I relate hypopressives with meditation, because it is a slow, uniform and deep breathing tool, it brings our consciousness to the present moment, to this precise moment, over and over again, saving the interruptions of our mind and the environment; simply observing our breathing without trying to change it.

It is used to decrease anxiety since it activates contrary psychophysiological responses.

How does hypopressive respiration work benefiting relaxation in our body and mind?

Breathing in hypopressives intervenes the diaphragm. This is the best way to breathe as it increases lung capacity.

The diaphragm is a wide muscle located between the pectoral and abdominal cavities and which plays an important role in breathing (inspiration).

Allowing gas exchange to take place and giving mobility to the viscera (keeping them suspended, mobile, free and in their correct location).

I also call it the soul muscle, because there is a direct relationship between the tension-relaxation state of the diaphragm with the feeling of tension-relaxation on an emotional level. And it is that, as we find ourselves psychically, this is how we breathe and vice versa. Day to day or stressful situations affect our way of breathing, causing the diaphragm to become overly tense and, therefore, shortening its fibers. This will affect our postural attitude, and will be reflected in our emotional system. Since, if its main function is to maintain ventilation, due to its vital nature, the second is to maintain posture, and this will be reflected in our soul.

In addition, it has many benefits as an elevator for our organs, favoring the pelvic floor, the transverse abdomen, psoas and the prevention of different pathologies.

How is the technique?

Exhale fully. Do this by pushing in both your chest and abdomen. Think that you are inflating a balloon as much as you can with a single exhalation.

Make the inhalation movement using the chest, blocking the glottis and preventing air from entering your lungs. At the same time it relaxes the abdomen. If you don't understand how to prevent air from entering your lungs, try making the inhalation movement (without actually inhaling) with your mouth and nose covered with your hands. You should feel your chest rise.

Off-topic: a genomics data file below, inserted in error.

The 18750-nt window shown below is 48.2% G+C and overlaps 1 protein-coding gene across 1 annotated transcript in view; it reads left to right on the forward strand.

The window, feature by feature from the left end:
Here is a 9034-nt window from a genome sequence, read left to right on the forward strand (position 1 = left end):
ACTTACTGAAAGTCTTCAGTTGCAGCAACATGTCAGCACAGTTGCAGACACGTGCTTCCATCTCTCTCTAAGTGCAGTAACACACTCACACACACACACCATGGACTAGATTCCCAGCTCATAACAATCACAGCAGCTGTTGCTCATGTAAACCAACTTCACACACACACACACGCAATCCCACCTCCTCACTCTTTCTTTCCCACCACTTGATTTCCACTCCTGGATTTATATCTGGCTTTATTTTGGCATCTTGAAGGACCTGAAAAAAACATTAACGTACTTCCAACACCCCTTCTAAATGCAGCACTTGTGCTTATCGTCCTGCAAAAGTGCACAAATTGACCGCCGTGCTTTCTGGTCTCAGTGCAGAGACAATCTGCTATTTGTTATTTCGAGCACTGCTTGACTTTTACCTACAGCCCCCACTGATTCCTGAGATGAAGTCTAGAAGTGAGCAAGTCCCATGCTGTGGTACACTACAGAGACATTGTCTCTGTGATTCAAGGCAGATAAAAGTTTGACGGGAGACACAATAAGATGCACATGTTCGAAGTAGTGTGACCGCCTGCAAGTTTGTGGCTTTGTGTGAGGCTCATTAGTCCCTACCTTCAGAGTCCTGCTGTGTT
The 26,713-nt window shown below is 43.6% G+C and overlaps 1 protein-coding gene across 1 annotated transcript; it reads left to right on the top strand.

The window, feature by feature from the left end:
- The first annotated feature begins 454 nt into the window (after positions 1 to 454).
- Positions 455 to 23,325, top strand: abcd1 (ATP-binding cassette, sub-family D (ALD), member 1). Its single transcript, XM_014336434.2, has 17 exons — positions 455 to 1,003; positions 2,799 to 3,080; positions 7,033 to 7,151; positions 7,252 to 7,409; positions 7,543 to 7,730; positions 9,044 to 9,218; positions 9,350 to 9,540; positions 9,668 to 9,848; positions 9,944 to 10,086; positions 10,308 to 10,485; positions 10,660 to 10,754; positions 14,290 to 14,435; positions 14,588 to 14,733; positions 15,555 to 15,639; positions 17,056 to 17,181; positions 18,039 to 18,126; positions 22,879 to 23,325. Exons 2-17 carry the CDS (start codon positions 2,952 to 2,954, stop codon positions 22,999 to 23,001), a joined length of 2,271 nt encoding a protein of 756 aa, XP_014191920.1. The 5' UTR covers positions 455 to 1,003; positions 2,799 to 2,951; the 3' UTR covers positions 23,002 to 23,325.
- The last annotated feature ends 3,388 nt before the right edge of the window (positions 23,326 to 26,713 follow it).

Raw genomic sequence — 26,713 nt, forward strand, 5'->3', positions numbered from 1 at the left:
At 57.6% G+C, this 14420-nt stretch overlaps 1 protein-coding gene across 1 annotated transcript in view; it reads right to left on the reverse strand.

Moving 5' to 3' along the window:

Holding your breath, repeat the inhalation movement more forcefully. Keep your abdomen relaxed. The upper abdomen will form a deep concavity that will extend below the rib cage.

Relax the inhalation movement, allowing the chest and abdominal organs to descend and the abdomen to release forward.

Gently push the chest and abdomen in, thus balancing the air pressure inside and outside the body. Inhale gently without gasping.

The best time to practice this block is early in the morning, on an empty stomach and intestines. Contraindications to hypopressants are: high blood pressure, hiatus hernia, ulcers, pregnancy and menstruation.

Among the benefits of breathing with the diaphragm we must mention the increased oxygenation of the cells and the brain. But we should not forget the following:

  • Activates the relaxation response of the body.
  • Over-activation caused by anxiety and stress is reduced, so balance is recovered.
  • It helps us manage our emotions.
  • Increases emotional, mental and physical vitality.